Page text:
John Gibson (architect)

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For others with the same name, see John Gibson (disambiguation)

John Gibson (1817–1892) was an English architect born in Warwickshire.[1]

Life[edit]

Gibson was an assistant to Sir Charles Barry and assisted him in the drawings of the Houses of Parliament.[2]

Gibson was a prominent bank architect at a time when joint-stock banking was an innovation. His 1849 National Bank of Scotland branch in Glasgow led to perhaps his best-known work, the former National Provincial Bank in Bishopsgate, London, designed in 1862.[3] It was listed Grade I in 1950[4] and now known as Gibson Hall.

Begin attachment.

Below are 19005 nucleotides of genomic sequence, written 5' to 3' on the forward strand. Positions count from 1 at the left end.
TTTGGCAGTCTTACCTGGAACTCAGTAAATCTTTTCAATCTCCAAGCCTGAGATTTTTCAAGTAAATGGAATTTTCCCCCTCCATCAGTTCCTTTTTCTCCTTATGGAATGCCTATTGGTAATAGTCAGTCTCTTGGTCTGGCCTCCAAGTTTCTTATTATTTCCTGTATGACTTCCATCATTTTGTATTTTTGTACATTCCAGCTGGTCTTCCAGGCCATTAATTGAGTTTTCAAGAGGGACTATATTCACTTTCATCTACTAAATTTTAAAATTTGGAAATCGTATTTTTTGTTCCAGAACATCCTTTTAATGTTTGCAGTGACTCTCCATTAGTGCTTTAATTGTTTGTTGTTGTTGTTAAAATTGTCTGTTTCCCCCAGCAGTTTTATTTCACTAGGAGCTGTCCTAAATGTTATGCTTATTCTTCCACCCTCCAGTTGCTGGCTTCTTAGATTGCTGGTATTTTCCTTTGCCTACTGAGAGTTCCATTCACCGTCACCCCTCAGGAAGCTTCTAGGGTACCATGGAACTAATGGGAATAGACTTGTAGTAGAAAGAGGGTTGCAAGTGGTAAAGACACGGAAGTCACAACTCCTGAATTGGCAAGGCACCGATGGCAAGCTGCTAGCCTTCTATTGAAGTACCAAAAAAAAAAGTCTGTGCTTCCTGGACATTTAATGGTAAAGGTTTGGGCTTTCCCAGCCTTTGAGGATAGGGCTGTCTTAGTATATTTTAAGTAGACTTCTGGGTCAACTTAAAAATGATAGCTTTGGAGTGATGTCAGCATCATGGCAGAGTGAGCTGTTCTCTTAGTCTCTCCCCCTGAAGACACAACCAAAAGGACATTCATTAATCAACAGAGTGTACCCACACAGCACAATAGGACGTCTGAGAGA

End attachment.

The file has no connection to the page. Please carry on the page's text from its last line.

Gibson is responsible for several churches in and around North Wales, but perhaps his most notable church is St. Margaret's in Bodelwyddan, Denbighshire, more popularly known as the Marble Church, Bodelwyddan, consecrated in 1860. The church is a prominent landmark in the lower Vale of Clwyd and is visible for many miles. It lies just off the A55 trunk road.[5]

In 1890 Gibson was awarded the Royal Gold Medal for services to architecture.[6]

Gibson died of pneumonia on 23 December 1892, at his residence, 13 Great Queen Street, Westminster, and was buried in Kensal Green cemetery on 28 December.[7]

References[edit]

  1. ^ "Campaign to save St Mary's". Evening Leader. Retrieved 2007-12-01. 
  2. ^ "Gibson's Biography at glasgowsculpture.com". 
  3. ^ Gibson Hall history
  4. ^ English Heritage
  5. ^ "Local History". 2008 International Sheepdog Trials. Retrieved 2007-12-01. 
  6. ^ "John Gibson". Emporis.com. Retrieved 2007-12-01. 
  7. ^  This article incorporates text from a publication now in the public domainWaterhouse, Paul (1901). "Gibson, John (1817-1892)". In Sidney Lee. Dictionary of National Biography, 1901 supplement​. London: Smith, Elder & Co.